When traveling in warm countries, boys are happiest in swim shorts. Bring at least 3 different pairs to make sure they can dry until they are in use again. Bring also rash shirts and hats to protect them against the sun.

Wet suits
I would always bring wet suits for kids. They love to play in the water and you make sure they stay warm. It is also an additional floating device, which keeps them up.

Best spots with kids

New Zealand
The beaches are amazing, the water great for kids, there are no dangerous animals, they speak the language, the food offers a lot for kids, the people are friendly.

Mauritius and Rodrigues
The kids loved the warm ocean and the mellow waves at the beach, the friendliness of the locals, the simplicity of life. Also, no dangerous animals.

Fiji is exotic and beautiful. The kids loved to play with the local kids and experienced a completely different way of living.

Cities vs. country side
Kids love everything. In the cities, we enjoyed most the great kids’ museums. In the country side the kids were excited about all the animals or the beach and the ocean.

General travel advice for a world trip

  • Do not make plans, go with the flow. The big wins from this strategy are that you can stay and explore more at places you love and leave at places you don’t like so much, and that the sensation of each adventure and sight is much stronger as you do not have any expectations. Do not worry about places to stay: in thirty years of travel we have never slept on the street, something will always appear.
  • Take as little clothing as you can. You will end up buying stuff you need along the way.
  • Use local knowledge as much as you can, you find secret spots for sleeping, adventure, eating.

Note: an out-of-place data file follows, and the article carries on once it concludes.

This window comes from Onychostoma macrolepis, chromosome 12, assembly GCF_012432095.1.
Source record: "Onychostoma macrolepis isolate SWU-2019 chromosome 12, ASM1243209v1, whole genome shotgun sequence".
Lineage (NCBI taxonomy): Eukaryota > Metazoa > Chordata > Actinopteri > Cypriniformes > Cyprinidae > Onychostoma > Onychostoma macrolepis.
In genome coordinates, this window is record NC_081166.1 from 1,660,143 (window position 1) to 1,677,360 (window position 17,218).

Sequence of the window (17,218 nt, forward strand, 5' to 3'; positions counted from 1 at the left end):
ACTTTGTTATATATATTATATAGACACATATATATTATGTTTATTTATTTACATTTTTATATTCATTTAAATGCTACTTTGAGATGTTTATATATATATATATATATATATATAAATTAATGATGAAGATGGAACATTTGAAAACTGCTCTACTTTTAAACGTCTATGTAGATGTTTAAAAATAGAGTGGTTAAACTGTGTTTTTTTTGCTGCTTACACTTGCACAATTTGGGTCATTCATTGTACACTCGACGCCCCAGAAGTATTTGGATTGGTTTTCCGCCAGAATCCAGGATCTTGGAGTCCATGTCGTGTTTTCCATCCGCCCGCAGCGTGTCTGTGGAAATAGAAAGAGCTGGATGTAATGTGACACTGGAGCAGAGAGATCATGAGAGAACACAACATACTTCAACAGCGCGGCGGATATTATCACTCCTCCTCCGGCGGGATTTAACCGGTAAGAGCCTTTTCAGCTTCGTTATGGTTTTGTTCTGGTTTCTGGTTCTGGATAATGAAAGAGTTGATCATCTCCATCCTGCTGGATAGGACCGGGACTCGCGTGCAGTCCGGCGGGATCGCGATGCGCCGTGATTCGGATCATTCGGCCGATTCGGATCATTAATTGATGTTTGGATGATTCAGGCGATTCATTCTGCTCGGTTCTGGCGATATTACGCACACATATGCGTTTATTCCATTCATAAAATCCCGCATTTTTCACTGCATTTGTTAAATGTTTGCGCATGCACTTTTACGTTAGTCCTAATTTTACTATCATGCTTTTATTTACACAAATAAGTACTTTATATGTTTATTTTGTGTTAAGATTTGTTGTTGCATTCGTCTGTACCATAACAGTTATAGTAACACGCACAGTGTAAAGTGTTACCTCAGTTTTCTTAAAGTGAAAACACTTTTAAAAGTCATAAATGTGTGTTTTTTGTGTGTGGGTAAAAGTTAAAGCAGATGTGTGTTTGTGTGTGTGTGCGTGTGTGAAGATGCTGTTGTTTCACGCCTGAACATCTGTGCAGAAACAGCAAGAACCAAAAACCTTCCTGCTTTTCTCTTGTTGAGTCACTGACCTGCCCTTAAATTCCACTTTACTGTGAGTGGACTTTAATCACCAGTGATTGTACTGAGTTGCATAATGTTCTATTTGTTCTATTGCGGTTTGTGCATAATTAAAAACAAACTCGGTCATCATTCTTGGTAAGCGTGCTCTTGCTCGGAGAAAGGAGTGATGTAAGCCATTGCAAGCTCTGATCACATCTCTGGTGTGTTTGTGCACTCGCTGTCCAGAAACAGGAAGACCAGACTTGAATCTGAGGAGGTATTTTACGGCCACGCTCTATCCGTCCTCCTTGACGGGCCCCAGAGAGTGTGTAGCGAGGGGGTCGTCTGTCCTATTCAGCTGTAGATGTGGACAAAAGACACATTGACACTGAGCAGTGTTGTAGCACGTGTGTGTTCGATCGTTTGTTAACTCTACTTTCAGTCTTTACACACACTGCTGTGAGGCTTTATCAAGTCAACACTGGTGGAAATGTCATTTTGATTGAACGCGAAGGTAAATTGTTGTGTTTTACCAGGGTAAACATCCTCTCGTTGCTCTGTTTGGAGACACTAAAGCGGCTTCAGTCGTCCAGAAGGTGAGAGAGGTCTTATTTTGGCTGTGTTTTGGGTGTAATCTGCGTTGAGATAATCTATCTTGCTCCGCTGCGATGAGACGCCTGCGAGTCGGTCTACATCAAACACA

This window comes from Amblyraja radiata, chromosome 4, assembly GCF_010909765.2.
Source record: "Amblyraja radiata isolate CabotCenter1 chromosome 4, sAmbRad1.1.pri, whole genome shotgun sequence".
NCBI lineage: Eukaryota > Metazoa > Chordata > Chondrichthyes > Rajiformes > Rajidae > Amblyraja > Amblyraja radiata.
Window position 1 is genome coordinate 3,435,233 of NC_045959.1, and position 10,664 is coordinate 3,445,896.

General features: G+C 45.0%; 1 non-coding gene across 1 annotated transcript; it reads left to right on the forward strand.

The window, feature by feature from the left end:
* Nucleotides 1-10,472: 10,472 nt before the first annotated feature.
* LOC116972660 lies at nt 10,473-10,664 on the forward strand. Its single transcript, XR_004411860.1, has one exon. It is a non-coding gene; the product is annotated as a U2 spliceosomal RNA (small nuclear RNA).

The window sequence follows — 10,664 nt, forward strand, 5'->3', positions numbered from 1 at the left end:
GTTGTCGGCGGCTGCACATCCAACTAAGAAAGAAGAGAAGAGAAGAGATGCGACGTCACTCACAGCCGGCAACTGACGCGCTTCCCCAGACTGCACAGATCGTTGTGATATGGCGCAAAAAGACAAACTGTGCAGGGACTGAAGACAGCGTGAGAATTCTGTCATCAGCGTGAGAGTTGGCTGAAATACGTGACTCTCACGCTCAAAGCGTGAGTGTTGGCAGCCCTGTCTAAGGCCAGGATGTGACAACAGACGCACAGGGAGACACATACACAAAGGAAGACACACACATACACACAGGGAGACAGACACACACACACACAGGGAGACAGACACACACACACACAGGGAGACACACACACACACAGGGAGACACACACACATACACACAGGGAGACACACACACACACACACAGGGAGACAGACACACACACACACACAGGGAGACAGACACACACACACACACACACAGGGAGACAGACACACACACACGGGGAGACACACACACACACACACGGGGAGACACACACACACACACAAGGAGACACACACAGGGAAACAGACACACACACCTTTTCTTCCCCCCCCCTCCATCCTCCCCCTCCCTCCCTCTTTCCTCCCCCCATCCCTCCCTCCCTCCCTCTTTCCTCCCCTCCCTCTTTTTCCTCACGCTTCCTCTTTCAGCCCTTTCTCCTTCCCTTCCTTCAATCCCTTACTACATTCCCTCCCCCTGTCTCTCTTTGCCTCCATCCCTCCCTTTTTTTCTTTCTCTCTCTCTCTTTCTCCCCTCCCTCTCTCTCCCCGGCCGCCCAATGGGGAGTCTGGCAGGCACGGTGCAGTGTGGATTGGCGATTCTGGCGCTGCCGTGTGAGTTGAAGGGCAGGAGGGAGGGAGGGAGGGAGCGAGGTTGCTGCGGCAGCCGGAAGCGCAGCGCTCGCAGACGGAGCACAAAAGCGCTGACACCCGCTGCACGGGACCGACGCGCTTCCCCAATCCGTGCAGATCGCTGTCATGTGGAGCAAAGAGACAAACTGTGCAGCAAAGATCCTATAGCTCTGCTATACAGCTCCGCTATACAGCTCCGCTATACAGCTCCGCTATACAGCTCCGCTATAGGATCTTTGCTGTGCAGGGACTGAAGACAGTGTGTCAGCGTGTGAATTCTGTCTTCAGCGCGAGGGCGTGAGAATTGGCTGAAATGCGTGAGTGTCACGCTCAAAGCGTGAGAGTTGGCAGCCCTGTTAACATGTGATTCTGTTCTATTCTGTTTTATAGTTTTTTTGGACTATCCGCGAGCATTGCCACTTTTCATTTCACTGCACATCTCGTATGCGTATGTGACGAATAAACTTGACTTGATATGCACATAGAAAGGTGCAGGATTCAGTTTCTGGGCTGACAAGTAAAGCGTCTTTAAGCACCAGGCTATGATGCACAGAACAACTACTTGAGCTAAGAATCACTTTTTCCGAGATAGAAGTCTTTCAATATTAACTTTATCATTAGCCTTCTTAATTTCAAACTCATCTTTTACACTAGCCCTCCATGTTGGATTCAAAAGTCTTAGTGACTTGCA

• Be compassionate: you will find that most people in countries outside of the modern industrial Western nations will actually be very friendly and helpful. Wonders of warm welcome will happen to you if you are open to these emotions.
  • Simplify, pack only the essentials. We really really needed only a few things
  • Limit your number of stops and take your time. I loved most the spots where we could dive into the community and share the daily life pleasures. Five to seven countries is a good benchmark for a year
  • Stay longer. If you stay for at least a month in one country, it helps to save some money: Buying the basics such as detergent, salt, oil, butter etc. does not make sense for a week, but is a good investment, when you can keep it over several weeks.
  • Plan your trip that you travel outside the high season if you can. This gives you the freedom to travel without pre-booking and to be flexible with your timings. Also the prices are much lower. Consider festivals or events along the trip. Sometimes it is well worth being there, sometimes it is better to avoid the crowds.
  • Air travel: check in 60 to 120 minutes before worked fine everywhere. If there is a delay or a problem, keep you cool: there is always a solution. For kite surfers: amazingly the deceiver golf bag worked wonders, on 25 flights we were only caught once, on Maui. On all other flights there was no extra charge for the golf bag, not even on flights to islands that have no golf courses.

Ultimately, each individual has their own preferences and travel style. The ideas in this blog post result from observations from our year of travel around the world. We hope that you can get the same joy out of your trip that we were fortunate to experience. Where ever you go: be open, respectful, go with the flow and give your soul the chance to be in peace. We can assure you, wonderful things will happen…

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Categories: Le Grande Finale